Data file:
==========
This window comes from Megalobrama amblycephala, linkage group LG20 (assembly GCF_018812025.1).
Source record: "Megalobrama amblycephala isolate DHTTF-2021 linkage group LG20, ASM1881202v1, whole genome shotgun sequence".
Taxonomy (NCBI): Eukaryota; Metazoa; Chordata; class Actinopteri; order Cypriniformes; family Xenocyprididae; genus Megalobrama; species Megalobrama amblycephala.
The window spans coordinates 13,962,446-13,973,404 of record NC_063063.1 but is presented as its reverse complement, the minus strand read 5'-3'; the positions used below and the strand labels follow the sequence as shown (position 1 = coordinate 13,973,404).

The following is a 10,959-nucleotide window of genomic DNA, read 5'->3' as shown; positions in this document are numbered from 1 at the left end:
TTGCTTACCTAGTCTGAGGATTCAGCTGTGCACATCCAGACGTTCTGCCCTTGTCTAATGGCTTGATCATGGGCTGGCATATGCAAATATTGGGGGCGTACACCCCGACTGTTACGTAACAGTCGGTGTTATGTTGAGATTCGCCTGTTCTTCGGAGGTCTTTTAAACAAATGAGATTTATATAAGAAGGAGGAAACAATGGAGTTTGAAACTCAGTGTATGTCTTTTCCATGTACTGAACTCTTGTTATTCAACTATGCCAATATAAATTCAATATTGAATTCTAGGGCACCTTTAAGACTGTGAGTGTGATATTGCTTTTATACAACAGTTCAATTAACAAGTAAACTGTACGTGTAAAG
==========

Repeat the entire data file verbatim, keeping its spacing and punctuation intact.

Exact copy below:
This window comes from Megalobrama amblycephala, linkage group LG20 (assembly GCF_018812025.1).
Source record: "Megalobrama amblycephala isolate DHTTF-2021 linkage group LG20, ASM1881202v1, whole genome shotgun sequence".
Taxonomy (NCBI): Eukaryota; Metazoa; Chordata; class Actinopteri; order Cypriniformes; family Xenocyprididae; genus Megalobrama; species Megalobrama amblycephala.
The window spans coordinates 13,962,446-13,973,404 of record NC_063063.1 but is presented as its reverse complement, the minus strand read 5'-3'; the positions used below and the strand labels follow the sequence as shown (position 1 = coordinate 13,973,404).

The following is a 10,959-nucleotide window of genomic DNA, read 5'->3' as shown; positions in this document are numbered from 1 at the left end:
TTGCTTACCTAGTCTGAGGATTCAGCTGTGCACATCCAGACGTTCTGCCCTTGTCTAATGGCTTGATCATGGGCTGGCATATGCAAATATTGGGGGCGTACACCCCGACTGTTACGTAACAGTCGGTGTTATGTTGAGATTCGCCTGTTCTTCGGAGGTCTTTTAAACAAATGAGATTTATATAAGAAGGAGGAAACAATGGAGTTTGAAACTCAGTGTATGTCTTTTCCATGTACTGAACTCTTGTTATTCAACTATGCCAATATAAATTCAATATTGAATTCTAGGGCACCTTTAAGACTGTGAGTGTGATATTGCTTTTATACAACAGTTCAATTAACAAGTAAACTGTACGTGTAAAG